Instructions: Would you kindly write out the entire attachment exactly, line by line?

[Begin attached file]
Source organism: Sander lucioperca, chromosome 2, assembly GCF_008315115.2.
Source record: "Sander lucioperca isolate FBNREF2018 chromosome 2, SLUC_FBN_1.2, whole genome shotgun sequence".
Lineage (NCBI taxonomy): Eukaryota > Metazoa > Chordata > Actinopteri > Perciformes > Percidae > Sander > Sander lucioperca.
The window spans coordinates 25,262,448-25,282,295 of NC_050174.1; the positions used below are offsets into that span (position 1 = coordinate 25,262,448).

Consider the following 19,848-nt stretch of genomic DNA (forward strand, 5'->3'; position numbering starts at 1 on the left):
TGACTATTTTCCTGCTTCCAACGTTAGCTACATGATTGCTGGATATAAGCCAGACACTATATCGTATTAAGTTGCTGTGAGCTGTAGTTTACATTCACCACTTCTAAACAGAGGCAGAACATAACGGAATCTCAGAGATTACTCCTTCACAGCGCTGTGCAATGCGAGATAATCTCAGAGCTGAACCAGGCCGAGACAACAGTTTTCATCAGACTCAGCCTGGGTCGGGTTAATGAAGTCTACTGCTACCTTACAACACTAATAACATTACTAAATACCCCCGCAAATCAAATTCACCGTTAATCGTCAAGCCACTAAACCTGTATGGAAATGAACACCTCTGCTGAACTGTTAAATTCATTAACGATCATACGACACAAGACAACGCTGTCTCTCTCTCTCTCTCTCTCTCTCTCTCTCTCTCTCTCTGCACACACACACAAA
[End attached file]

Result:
Source organism: Sander lucioperca, chromosome 2, assembly GCF_008315115.2.
Source record: "Sander lucioperca isolate FBNREF2018 chromosome 2, SLUC_FBN_1.2, whole genome shotgun sequence".
Lineage (NCBI taxonomy): Eukaryota > Metazoa > Chordata > Actinopteri > Perciformes > Percidae > Sander > Sander lucioperca.
The window spans coordinates 25,262,448-25,282,295 of NC_050174.1; the positions used below are offsets into that span (position 1 = coordinate 25,262,448).

Consider the following 19,848-nt stretch of genomic DNA (forward strand, 5'->3'; position numbering starts at 1 on the left):
TGACTATTTTCCTGCTTCCAACGTTAGCTACATGATTGCTGGATATAAGCCAGACACTATATCGTATTAAGTTGCTGTGAGCTGTAGTTTACATTCACCACTTCTAAACAGAGGCAGAACATAACGGAATCTCAGAGATTACTCCTTCACAGCGCTGTGCAATGCGAGATAATCTCAGAGCTGAACCAGGCCGAGACAACAGTTTTCATCAGACTCAGCCTGGGTCGGGTTAATGAAGTCTACTGCTACCTTACAACACTAATAACATTACTAAATACCCCCGCAAATCAAATTCACCGTTAATCGTCAAGCCACTAAACCTGTATGGAAATGAACACCTCTGCTGAACTGTTAAATTCATTAACGATCATACGACACAAGACAACGCTGTCTCTCTCTCTCTCTCTCTCTCTCTCTCTCTCTCTCTCTGCACACACACACAAA